JOURNAL ARTICLE

[Femoral press-fit fixation technique in anterior cruciate ligament reconstruction. Preliminary report]

Attila Pavlik, Péter Hidas, András Tállay, István Berkes
Orvosi Hetilap 2002 December 15, 143 (50): 2769-73
12583316

UNLABELLED: The authors have reported the experiences at femoral press-fit fixation technique used in anterior cruciate ligament reconstruction with bone-patellar tendon-bone autograft. Their surgical technique have been described and early results have been compared with those from anterior cruciate ligament plasties with the interference screw fixation technique during a prospective study.

PATIENTS AND METHODS: 665 anterior cruciate ligament reconstructions were performed between September 1997 and August 1999 at the Department of Sports Surgery of the National Institute for Sports Medicine. 418 of them were operated on by transtibial technique using free bone--patellar tendon--bone autografts with 265 femoral press-fit and 153 interference screw fixations. 110 patients from the press-fit and 72 from the interference screw group could be followed-up (average follow-up period: 19 months). Physical examination, evaluation by International Knee Documentation Committee and Lysholm scores, radiology, and stability test by KT-1000 arthrometer were used as follow-up tests with statistical comparison.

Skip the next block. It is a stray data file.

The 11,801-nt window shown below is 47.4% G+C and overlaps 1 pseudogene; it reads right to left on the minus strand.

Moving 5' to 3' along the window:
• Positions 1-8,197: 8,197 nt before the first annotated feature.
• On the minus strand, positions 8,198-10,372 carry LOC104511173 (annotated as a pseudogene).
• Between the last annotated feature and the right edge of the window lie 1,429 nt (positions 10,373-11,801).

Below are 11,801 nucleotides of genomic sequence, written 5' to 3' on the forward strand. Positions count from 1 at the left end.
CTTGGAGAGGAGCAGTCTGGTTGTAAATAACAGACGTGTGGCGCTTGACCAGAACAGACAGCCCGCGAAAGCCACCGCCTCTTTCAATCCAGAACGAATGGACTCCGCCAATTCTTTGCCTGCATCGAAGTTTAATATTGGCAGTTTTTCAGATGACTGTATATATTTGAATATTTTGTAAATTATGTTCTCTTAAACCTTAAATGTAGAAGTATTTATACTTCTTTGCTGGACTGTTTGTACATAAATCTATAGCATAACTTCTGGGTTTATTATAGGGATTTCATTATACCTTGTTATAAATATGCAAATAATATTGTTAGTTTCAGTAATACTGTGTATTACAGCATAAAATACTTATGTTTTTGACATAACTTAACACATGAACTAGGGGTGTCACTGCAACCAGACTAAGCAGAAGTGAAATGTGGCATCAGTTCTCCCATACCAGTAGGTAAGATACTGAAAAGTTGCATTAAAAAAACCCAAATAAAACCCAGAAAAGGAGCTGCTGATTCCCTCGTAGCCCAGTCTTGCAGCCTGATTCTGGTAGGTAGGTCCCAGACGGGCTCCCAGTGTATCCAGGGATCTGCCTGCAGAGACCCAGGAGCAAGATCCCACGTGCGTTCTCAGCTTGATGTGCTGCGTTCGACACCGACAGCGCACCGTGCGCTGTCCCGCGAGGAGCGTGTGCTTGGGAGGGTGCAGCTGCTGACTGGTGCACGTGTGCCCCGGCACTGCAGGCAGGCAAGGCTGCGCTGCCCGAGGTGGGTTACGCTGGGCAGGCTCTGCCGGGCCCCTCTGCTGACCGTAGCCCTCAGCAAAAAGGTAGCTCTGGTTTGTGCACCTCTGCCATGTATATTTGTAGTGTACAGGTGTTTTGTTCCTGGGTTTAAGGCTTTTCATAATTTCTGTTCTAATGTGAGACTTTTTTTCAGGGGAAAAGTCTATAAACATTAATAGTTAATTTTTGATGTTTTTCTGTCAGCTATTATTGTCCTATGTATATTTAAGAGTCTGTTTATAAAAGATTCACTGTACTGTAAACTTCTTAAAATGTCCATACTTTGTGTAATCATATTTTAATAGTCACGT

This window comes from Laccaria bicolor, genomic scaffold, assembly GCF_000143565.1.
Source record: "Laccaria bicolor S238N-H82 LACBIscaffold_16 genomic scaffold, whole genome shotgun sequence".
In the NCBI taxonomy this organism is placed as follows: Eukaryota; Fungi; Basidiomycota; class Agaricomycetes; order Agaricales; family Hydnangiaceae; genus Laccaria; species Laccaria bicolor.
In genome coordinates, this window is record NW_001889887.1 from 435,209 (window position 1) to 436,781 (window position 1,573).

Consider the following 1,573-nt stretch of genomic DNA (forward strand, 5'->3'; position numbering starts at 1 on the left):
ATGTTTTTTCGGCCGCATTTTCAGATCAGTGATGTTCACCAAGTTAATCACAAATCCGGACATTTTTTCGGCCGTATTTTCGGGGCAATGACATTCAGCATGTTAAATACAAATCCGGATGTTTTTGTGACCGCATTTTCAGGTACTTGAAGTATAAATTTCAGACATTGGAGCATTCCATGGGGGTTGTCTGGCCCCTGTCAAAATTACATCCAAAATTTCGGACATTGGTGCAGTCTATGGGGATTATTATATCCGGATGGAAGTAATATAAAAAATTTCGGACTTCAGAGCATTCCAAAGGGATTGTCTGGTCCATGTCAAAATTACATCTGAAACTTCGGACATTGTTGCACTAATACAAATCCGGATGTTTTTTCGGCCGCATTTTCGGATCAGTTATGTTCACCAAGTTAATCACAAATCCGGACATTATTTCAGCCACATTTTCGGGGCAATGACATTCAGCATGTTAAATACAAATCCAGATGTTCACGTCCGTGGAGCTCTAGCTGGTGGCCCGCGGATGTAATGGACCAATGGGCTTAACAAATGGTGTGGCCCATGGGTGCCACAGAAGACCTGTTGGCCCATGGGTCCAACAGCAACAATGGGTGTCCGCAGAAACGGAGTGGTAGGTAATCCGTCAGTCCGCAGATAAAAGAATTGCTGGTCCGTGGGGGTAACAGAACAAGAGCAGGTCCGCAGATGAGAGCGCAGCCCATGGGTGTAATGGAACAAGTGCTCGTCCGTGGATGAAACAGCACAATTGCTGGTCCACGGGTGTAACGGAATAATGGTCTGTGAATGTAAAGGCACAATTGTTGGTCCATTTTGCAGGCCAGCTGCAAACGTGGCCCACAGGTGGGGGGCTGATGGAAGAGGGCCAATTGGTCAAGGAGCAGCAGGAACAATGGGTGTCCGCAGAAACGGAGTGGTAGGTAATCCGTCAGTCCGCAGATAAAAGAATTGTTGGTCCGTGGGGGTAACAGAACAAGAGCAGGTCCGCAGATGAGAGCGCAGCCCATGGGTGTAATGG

RESULTS: According to the International Knee Documentation Committee score, 77% of the patients with the interference screw and 87% of the patients from the press-fit group turned out to get to the normal or nearly normal categories. Neither the Lachman, anterior drawer and pivot shift tests, nor the results of the KT-1000 measurements have shown statistically significant difference between the two groups of patients. Mild (3-5 degrees) extension deficit has been detected at 14% of the patients with interference screw and 8% of the patients in the press-fit group. Mild (6-15 degrees) flexion deficit has been observed at 22% of the patients with interference screw and 24% of the patients from press-fit group with moderate (16-25 degrees) of flexion deficit at 4% of the patients. The subjective opinions of more than 90% of the patients were that the operation proved to be excellent or good. Based on the functional and stability data of the follow-up study, 87% of the patients operated on with femoral press-fit autograft fixation technique for their anterior cruciate ligament have shown excellent or good results.

CONCLUSIONS: When compared with the interference screw technique well-accepted in the literature, no statistically significant difference could be found, therefore this method can be recommended as alternative one for the femoral fixation of the anterior cruciate ligament graft.

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